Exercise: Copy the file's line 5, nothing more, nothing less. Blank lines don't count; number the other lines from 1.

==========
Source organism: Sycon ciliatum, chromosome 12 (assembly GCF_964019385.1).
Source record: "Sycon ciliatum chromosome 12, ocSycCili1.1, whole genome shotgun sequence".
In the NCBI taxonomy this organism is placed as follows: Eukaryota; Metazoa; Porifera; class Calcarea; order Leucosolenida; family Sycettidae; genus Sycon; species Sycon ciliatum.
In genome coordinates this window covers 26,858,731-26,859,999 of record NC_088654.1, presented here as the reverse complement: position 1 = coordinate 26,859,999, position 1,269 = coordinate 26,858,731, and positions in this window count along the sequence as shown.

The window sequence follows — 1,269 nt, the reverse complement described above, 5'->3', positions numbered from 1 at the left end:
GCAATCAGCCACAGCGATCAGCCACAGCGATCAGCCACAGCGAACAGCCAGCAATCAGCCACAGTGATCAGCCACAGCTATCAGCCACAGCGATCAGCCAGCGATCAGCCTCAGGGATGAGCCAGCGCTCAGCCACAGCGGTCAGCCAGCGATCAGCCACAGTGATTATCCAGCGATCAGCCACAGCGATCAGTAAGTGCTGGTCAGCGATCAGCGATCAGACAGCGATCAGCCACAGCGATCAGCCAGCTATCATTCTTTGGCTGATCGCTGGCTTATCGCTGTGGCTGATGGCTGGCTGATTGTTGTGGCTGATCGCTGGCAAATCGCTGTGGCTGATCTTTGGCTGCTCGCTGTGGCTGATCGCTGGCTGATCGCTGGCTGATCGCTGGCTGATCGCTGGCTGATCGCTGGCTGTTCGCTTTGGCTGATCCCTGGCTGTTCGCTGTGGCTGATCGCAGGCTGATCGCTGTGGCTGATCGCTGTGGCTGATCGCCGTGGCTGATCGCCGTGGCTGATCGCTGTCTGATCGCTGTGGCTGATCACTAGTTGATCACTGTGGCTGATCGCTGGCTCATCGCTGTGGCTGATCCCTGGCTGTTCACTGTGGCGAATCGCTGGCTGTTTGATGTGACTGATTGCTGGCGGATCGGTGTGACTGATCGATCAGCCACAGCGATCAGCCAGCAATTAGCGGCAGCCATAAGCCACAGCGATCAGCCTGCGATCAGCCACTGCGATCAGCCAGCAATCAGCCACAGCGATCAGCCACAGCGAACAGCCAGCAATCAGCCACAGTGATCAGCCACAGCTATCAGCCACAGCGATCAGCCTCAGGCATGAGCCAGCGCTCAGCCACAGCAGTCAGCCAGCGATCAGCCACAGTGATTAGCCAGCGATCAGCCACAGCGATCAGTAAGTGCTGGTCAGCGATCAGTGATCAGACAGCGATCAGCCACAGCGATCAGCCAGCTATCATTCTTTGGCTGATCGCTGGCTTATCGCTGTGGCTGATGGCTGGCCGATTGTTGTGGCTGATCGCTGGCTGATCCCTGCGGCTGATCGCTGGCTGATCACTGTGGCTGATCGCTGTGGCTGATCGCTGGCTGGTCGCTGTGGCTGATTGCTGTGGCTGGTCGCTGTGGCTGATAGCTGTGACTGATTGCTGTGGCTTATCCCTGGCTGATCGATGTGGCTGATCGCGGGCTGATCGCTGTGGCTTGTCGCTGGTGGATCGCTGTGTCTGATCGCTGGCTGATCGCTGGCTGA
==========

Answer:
The window sequence follows — 1,269 nt, the reverse complement described above, 5'->3', positions numbered from 1 at the left end: